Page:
Q+A-Possible steps to tackle the U.S. budget crunch

By Andy Sullivan

WASHINGTON, Jan 25 (BestGrowthStock) – President Barack Obama, in
his State of the Union speech on Wednesday, is expected to
signal resolve to tame U.S. budget deficits, which have reached
the highest level as a percentage of economic output since
World War Two.

The Senate is expected to vote on Tuesday on a proposal
that would set up a commission to consider unpopular measures
like tax hikes or spending cuts to get deficits under control.

Meanwhile, conservative Democrats in the House of
Representatives have said they will push a variety of other
measures that could return budgets to a sustainable level.

Experts say the time is ripe for such efforts, before
investors lose confidence in U.S. debt and force up interest
rates. But many wonder whether Washington has the stomach for
the remedies needed, or the willingness to work across party
lines in a highly charged election year.

WHAT IS THE PROBLEM?

U.S. debt has more than doubled over the past decade to
$12.27 trillion, thanks to a combination of tax cuts, wars in
Iraq and Afghanistan, elevated domestic security spending and
the deepest recession since the Great Depression of the 1930s.

The government posted a record $1.4 trillion deficit for
the fiscal year ended Sept. 30, 2009, and deficits are
projected to remain stubbornly high over the coming decade as
costs for retirement and healthcare programs rise.

This could spur investors including China, the biggest U.S.
foreign creditor, to demand higher rates for Treasury bonds.
That would push the government’s borrowing costs dramatically
higher and crowd out spending in other areas.

“America has probably the worst economic future it’s ever
had,” said former Republican Senator Pete Domenici. “We could
end up a second-rate world power without doing anything. It
would just happen.”

WHY A COMMISSION?

Commissions are a time-honored Washington method of
outsourcing difficult decisions. Commissions have allowed
Congress to close outdated military bases over the past two
decades and shore up Social Security in the early 1980s.

But far more find their proposals simply gather dust.

A commission could help get the budget under control
because Congress has not shown the will do it without outside
pressure, backers say. Obama is expected to call for a
commission in his State of the Union speech.

WHAT ARE THE OPTIONS?

Currently there are three commission proposals taking shape
in Washington:

* CONGRESS. The Senate is expected to vote on Jan. 26 to
set up a commission made up of 8 Democratic lawmakers, 8
Republican lawmakers and two Obama administration officials.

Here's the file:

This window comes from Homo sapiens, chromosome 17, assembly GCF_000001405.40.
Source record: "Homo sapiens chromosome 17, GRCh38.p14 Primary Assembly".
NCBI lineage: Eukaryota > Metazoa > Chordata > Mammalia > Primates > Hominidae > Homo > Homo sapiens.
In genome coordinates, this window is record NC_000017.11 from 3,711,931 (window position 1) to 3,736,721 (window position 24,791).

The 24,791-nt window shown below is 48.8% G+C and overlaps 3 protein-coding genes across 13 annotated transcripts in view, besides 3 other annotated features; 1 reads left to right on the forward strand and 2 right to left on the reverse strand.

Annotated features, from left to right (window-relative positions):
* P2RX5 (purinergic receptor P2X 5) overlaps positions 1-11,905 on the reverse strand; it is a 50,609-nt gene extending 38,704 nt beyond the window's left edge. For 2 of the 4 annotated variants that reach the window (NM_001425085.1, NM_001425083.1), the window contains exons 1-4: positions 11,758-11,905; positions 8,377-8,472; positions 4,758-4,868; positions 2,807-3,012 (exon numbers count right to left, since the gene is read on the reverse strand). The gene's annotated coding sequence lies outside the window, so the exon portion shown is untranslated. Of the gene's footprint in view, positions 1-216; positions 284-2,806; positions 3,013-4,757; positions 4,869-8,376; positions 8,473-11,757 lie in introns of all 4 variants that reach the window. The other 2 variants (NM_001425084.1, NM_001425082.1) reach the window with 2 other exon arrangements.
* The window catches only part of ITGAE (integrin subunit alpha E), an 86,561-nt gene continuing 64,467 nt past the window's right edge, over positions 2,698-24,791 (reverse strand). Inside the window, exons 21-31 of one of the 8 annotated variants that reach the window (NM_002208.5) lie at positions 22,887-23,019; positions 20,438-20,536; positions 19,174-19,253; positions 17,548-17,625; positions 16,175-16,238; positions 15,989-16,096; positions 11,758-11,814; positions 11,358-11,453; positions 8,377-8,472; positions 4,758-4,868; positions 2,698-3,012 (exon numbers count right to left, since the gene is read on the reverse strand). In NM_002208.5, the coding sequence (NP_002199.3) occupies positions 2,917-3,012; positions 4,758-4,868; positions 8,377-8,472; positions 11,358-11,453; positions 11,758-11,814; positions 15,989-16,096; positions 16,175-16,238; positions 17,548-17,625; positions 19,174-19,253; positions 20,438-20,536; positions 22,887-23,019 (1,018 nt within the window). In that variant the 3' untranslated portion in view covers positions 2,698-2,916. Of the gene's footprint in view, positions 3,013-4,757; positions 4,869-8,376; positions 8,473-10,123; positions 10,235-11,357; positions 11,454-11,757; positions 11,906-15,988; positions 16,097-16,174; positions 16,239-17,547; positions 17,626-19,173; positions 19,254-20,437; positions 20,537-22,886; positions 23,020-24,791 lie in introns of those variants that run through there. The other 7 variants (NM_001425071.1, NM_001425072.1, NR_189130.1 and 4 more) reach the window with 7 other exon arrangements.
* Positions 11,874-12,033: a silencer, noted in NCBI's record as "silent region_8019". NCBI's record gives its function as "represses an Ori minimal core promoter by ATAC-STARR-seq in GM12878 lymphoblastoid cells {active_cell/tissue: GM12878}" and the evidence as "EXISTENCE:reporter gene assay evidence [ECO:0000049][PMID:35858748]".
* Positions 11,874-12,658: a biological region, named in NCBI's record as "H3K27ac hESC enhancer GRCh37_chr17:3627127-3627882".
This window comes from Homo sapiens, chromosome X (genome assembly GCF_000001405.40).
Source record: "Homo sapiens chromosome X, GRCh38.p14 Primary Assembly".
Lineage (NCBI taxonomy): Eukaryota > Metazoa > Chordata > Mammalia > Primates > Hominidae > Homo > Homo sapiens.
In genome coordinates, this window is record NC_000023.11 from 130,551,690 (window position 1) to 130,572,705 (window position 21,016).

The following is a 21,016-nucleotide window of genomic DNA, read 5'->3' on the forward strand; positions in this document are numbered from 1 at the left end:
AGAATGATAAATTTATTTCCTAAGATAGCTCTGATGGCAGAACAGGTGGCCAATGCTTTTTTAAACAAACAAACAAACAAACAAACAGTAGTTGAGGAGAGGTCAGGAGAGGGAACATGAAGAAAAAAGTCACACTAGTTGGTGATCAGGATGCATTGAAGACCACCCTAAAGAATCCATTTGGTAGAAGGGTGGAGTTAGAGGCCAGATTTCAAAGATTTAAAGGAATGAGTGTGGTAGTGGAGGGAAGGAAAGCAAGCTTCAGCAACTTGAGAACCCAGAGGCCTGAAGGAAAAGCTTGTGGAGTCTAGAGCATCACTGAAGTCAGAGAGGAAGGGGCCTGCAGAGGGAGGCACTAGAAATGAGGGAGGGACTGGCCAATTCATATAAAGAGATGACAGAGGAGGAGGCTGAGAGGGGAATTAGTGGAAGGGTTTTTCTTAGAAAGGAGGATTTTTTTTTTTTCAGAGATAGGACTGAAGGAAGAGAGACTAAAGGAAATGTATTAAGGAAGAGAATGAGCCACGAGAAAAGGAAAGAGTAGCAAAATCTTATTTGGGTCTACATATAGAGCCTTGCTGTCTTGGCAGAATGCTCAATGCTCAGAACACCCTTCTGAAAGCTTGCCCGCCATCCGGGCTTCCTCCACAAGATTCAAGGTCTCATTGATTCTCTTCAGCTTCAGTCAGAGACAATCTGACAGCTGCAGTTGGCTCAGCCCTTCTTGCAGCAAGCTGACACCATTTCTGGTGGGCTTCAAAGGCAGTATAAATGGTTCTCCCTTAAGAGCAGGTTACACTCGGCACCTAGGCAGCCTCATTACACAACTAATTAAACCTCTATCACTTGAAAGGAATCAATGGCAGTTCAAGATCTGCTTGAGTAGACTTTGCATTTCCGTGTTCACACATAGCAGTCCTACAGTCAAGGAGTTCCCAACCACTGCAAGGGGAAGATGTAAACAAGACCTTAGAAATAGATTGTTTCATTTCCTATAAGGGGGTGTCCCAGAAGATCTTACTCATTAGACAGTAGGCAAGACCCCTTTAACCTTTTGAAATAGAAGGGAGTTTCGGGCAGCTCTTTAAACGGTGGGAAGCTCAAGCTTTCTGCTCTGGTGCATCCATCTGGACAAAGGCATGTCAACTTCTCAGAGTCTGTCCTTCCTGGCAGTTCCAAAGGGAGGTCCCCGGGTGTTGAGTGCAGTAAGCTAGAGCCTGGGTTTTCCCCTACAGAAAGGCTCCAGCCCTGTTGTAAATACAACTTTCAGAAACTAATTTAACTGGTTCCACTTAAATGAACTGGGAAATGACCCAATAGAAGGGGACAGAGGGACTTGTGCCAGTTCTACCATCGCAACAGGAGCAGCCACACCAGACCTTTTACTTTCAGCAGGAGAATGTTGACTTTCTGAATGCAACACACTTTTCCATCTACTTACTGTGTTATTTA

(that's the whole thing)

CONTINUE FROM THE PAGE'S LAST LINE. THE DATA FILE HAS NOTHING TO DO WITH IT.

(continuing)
Congress would be required to hold an up or down vote on its
findings when they would be issued after the November
congressional elections.

But interest groups from the left and right have attacked
the idea and it is expected to fall short of the 60 votes
needed for passage, though Obama’s support could help persuade
a few who are on the fence.

* WHITE HOUSE. If the measure fails in Congress, Obama
could set up a task force by executive order. It would also
consist of 18 members, but only 12 would come from Congress and
the rest would be appointed by the administration.

Democratic congressional leaders have pledged that they
would not ignore its findings, but the panel would have less
legal authority than one set up by Congress. It would also be
bipartisan by design, but many Republicans have said they would
not participate, viewing it as a vehicle for Democrats to
impose tax increases.

* OUTSIDE EXPERTS. A blue-chip panel of retired politicians
like Domenici and other budget experts on Jan. 25 said they
would examine the issue over the course of the year and come up
with a set of recommendations after November elections.

Congress would be free to ignore this group’s
recommendations, but presumably they would carry some weight
and provide a resource for lawmakers currently in office.

OTHER OPTIONS:

The House of Representatives has twice passed legislation
that would require most new spending or tax cuts be offset by
cuts elsewhere in the budget, which would at least keep the
deficit from growing. Backers like House Majority Leader Steny
Hoyer said a similar approach helped the government turn its
deficits into surpluses in the 1990s, but skeptics in the
Senate see too many loopholes in the current version.

The Senate is expected to vote this week on a modified
version of so-called “paygo” legislation that would phase out
those loopholes. The estate tax and alternative minimum tax
would not currently be subject to paygo restrictions, but those
exemptions would phase out after two years and an exemption for
elevated Medicare spending would be phased out five years.

Separately, a group of 50 fiscally conservative “Blue Dog”
Democrats said they would push a 15-point agenda to get
deficits under control, from spending caps to a balanced-budget
amendment. With an election looming, their measures could
attract support from other lawmakers seeking to show voters
they are responsible stewards of their tax money.

Stock Market Investing

(Editing by Todd Eastham)

Q+A-Possible steps to tackle the U.S. budget crunch